Oseberg Discovery Results Promising

Norsk Hydro has in the past two months made two promising oil and gas finds in the Oseberg area of the North Sea. These, together with a previous discovery, will likely form the basis for a new subsea production development tied into the Oseberg field center.

"These finds, made on the Vestflank section of the Oseberg field, are encouraging," says Hydro's Oseberg field manager Johan K. Mikkelsen. "Hydro estimates new recoverable reserves at about 120 million barrels of oil and 3.4 billion cubic meters (bcm) of gas. We'd previously calculated some 70 million barrels of oil and 2.6 bcm gas in the area. We're now estimating recoverable reserves at a total of approximately 190 million barrels of oil and 6 bcm gas, and are in the process of establishing a project to develop the resources as quickly as possible."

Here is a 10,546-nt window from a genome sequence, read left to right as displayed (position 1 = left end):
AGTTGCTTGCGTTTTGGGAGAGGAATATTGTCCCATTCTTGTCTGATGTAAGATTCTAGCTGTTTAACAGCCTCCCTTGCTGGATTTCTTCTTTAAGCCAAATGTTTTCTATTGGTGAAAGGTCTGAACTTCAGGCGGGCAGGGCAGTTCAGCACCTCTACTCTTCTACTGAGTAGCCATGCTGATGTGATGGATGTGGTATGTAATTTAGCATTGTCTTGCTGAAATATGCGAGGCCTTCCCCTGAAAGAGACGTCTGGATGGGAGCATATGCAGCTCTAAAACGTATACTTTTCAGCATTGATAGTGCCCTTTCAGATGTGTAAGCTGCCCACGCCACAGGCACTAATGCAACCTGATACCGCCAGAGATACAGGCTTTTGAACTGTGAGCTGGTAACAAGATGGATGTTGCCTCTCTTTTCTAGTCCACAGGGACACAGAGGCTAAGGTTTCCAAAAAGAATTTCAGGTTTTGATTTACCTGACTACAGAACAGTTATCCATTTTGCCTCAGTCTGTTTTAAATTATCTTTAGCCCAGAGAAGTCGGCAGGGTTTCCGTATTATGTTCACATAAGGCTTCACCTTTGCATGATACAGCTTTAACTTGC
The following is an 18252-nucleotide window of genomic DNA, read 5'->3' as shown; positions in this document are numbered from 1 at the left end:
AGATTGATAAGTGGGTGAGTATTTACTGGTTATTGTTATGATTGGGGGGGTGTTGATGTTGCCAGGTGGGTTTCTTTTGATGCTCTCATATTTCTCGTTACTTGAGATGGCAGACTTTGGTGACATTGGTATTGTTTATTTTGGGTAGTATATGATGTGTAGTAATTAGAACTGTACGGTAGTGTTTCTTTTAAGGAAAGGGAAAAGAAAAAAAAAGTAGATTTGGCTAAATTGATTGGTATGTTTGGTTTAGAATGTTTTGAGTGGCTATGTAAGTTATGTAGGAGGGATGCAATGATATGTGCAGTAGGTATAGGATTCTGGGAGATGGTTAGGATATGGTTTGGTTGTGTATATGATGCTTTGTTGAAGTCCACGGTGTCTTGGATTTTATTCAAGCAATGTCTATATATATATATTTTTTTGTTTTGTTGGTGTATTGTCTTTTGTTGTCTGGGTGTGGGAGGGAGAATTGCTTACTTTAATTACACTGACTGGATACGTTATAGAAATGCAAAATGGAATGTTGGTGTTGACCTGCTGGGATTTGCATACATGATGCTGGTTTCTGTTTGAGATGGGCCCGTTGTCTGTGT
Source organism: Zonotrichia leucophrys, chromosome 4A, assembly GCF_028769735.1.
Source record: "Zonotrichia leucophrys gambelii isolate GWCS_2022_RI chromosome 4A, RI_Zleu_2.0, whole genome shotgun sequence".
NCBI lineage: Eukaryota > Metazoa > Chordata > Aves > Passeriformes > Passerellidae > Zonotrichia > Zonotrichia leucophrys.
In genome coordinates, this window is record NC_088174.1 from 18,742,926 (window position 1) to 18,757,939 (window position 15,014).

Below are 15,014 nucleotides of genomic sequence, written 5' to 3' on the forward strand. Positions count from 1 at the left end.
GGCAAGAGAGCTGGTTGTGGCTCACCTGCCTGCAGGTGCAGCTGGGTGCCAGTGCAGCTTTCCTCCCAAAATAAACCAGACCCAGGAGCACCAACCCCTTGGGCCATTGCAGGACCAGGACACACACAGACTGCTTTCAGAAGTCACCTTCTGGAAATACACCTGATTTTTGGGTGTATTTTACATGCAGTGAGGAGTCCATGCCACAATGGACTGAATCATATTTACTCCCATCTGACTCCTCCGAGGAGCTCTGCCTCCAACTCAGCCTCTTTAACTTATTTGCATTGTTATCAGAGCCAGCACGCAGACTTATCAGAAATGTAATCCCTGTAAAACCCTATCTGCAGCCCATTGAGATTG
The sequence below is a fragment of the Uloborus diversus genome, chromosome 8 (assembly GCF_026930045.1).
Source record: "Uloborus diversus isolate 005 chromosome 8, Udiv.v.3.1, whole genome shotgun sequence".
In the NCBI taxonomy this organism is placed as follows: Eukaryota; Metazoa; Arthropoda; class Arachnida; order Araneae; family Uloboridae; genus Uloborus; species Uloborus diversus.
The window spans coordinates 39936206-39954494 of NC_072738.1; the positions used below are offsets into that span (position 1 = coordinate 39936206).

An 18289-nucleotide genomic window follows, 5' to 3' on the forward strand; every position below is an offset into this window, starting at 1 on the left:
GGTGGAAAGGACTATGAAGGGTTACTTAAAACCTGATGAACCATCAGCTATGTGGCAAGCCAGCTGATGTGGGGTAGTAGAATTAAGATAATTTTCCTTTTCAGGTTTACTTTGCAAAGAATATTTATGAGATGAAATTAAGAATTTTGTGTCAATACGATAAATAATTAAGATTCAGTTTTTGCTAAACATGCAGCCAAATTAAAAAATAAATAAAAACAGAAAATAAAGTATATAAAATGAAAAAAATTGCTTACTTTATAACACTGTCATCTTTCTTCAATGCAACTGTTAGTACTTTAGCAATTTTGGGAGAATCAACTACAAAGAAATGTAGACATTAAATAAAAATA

The latest discoveries should be profitable to recover with a subsea development west of the Oseberg field and tied into the Oseberg field center.

Oseberg Vest (part of the Gamma Main geological structure, proven in 1986) is already developed, and the Tune field is scheduled to start producing in fall 2002

Since starting operation in 1988, the Oseberg region has produced nearly two billion barrels of oil, far more than originally planned. There are still more than one billion barrels of recoverable oil to produce. The Oseberg area, which lies about 130 kilometers north-west of the Norwegian city of Bergen, comprises several oil and gas fields, including the Oseberg Unit, Oseberg Sor, Oseberg Ost, Brage and Tune.